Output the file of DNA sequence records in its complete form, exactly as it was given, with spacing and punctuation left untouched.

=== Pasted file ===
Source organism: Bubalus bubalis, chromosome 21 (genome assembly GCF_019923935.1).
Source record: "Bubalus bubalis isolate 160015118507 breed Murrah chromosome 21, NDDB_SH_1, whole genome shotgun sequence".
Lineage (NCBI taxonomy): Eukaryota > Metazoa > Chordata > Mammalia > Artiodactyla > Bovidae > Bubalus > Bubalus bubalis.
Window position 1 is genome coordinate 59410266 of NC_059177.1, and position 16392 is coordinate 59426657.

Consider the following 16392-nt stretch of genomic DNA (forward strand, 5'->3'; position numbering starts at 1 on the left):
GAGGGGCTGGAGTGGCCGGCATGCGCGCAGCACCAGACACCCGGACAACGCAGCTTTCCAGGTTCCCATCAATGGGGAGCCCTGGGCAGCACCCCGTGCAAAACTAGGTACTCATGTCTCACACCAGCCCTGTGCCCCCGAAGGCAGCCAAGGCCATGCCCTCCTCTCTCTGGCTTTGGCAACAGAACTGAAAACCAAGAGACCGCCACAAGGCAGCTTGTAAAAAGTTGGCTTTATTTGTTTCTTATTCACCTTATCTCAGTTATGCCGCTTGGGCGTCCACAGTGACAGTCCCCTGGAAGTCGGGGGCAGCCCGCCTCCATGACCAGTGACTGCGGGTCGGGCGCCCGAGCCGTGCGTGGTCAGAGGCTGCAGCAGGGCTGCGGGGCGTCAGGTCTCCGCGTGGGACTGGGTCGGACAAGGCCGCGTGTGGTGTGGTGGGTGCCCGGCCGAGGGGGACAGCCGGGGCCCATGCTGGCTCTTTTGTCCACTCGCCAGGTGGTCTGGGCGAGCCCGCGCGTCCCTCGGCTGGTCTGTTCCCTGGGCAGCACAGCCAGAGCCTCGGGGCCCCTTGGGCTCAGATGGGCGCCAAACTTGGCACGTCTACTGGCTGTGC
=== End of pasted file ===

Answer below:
Source organism: Bubalus bubalis, chromosome 21 (genome assembly GCF_019923935.1).
Source record: "Bubalus bubalis isolate 160015118507 breed Murrah chromosome 21, NDDB_SH_1, whole genome shotgun sequence".
Lineage (NCBI taxonomy): Eukaryota > Metazoa > Chordata > Mammalia > Artiodactyla > Bovidae > Bubalus > Bubalus bubalis.
Window position 1 is genome coordinate 59410266 of NC_059177.1, and position 16392 is coordinate 59426657.

Consider the following 16392-nt stretch of genomic DNA (forward strand, 5'->3'; position numbering starts at 1 on the left):
GAGGGGCTGGAGTGGCCGGCATGCGCGCAGCACCAGACACCCGGACAACGCAGCTTTCCAGGTTCCCATCAATGGGGAGCCCTGGGCAGCACCCCGTGCAAAACTAGGTACTCATGTCTCACACCAGCCCTGTGCCCCCGAAGGCAGCCAAGGCCATGCCCTCCTCTCTCTGGCTTTGGCAACAGAACTGAAAACCAAGAGACCGCCACAAGGCAGCTTGTAAAAAGTTGGCTTTATTTGTTTCTTATTCACCTTATCTCAGTTATGCCGCTTGGGCGTCCACAGTGACAGTCCCCTGGAAGTCGGGGGCAGCCCGCCTCCATGACCAGTGACTGCGGGTCGGGCGCCCGAGCCGTGCGTGGTCAGAGGCTGCAGCAGGGCTGCGGGGCGTCAGGTCTCCGCGTGGGACTGGGTCGGACAAGGCCGCGTGTGGTGTGGTGGGTGCCCGGCCGAGGGGGACAGCCGGGGCCCATGCTGGCTCTTTTGTCCACTCGCCAGGTGGTCTGGGCGAGCCCGCGCGTCCCTCGGCTGGTCTGTTCCCTGGGCAGCACAGCCAGAGCCTCGGGGCCCCTTGGGCTCAGATGGGCGCCAAACTTGGCACGTCTACTGGCTGTGC